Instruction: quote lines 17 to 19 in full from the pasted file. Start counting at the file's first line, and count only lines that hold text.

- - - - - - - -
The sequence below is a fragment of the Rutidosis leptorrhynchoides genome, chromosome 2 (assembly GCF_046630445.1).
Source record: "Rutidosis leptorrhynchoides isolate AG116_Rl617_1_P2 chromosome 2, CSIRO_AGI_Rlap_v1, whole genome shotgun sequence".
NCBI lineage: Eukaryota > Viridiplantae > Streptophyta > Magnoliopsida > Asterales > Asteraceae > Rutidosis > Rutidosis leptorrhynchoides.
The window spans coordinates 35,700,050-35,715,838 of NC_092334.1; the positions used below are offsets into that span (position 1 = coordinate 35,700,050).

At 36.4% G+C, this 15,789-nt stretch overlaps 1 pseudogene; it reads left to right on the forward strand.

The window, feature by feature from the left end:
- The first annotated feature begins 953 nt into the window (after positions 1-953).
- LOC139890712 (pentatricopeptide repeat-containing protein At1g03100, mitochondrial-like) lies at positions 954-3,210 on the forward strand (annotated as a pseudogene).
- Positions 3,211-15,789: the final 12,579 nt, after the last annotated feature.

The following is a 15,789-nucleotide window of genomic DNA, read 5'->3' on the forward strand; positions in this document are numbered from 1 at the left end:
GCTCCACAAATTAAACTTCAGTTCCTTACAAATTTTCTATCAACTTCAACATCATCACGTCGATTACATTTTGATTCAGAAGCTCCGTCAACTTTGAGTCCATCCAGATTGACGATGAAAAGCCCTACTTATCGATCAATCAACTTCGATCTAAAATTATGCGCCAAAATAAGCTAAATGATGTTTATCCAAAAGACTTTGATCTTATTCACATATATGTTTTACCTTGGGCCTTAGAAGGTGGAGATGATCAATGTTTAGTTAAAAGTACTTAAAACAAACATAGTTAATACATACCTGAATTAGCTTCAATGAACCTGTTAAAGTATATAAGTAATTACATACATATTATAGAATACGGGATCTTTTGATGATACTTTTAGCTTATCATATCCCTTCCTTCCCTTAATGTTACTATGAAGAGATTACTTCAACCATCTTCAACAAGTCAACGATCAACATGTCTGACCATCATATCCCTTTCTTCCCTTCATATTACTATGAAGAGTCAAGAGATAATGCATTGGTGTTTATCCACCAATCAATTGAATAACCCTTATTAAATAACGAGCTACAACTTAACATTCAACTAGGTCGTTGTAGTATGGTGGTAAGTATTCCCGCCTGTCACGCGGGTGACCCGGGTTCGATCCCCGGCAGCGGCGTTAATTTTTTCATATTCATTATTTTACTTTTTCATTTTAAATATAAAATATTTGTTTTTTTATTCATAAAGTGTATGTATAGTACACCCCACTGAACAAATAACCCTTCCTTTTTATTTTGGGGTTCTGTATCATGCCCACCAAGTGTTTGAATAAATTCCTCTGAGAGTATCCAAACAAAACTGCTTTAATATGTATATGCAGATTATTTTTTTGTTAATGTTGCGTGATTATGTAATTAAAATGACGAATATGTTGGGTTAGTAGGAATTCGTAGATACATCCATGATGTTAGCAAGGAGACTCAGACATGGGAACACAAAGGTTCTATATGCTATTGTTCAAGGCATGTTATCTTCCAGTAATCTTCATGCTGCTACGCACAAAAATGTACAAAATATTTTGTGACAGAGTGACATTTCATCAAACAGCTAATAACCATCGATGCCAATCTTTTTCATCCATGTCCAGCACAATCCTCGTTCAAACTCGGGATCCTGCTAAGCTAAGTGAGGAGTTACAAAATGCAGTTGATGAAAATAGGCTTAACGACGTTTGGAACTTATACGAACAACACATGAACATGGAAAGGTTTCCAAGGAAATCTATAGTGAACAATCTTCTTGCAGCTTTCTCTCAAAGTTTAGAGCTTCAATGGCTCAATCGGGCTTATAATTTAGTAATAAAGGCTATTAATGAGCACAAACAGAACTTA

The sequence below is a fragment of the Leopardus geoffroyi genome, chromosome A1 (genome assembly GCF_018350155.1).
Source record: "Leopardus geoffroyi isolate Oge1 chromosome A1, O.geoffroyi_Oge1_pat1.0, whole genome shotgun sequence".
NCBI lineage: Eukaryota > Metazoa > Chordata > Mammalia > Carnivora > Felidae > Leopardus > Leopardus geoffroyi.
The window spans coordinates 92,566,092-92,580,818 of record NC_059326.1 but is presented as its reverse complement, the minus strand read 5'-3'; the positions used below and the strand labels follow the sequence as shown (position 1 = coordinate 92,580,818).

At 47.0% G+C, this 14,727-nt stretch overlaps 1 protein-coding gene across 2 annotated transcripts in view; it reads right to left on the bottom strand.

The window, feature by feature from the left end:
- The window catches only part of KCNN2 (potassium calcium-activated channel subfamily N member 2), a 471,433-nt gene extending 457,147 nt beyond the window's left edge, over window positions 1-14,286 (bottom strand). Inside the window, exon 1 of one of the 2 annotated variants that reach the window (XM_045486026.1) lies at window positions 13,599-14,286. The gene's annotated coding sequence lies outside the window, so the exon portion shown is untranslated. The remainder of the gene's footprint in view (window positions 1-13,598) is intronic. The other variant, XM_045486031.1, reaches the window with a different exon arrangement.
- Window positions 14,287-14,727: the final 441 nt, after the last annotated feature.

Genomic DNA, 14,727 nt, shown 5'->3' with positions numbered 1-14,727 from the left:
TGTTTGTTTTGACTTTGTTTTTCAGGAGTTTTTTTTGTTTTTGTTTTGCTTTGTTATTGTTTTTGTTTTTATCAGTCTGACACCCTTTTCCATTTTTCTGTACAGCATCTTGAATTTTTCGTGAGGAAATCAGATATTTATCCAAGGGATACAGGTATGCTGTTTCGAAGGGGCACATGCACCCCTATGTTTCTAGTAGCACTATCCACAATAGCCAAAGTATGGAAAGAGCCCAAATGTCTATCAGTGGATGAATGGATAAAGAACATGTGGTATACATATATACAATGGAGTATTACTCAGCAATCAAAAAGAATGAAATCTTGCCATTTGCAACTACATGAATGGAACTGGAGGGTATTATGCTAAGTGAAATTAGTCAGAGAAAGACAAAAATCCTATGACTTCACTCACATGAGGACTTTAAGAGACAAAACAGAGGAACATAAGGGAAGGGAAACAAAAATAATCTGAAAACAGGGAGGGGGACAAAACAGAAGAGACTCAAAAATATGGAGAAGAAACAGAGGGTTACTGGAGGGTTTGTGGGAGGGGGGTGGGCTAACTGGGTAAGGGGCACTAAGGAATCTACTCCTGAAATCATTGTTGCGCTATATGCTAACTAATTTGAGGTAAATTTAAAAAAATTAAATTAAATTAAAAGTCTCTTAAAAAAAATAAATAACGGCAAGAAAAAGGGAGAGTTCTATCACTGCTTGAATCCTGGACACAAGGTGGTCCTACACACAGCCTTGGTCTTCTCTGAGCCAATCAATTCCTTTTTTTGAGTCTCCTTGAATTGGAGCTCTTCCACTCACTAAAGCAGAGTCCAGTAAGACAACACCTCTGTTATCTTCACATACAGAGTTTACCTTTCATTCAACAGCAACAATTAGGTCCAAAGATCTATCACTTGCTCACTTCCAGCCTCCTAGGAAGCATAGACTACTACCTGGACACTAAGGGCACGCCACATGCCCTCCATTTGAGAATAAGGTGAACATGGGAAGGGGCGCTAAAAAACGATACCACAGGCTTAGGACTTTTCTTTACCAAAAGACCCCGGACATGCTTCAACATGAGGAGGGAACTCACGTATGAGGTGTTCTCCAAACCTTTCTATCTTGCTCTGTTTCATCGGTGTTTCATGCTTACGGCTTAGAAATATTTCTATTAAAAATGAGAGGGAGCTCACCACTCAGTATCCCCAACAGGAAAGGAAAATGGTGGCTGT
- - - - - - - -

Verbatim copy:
The window, feature by feature from the left end:
- The window catches only part of KCNN2 (potassium calcium-activated channel subfamily N member 2), a 471,433-nt gene extending 457,147 nt beyond the window's left edge, over window positions 1-14,286 (bottom strand). Inside the window, exon 1 of one of the 2 annotated variants that reach the window (XM_045486026.1) lies at window positions 13,599-14,286. The gene's annotated coding sequence lies outside the window, so the exon portion shown is untranslated. The remainder of the gene's footprint in view (window positions 1-13,598) is intronic. The other variant, XM_045486031.1, reaches the window with a different exon arrangement.
- Window positions 14,287-14,727: the final 441 nt, after the last annotated feature.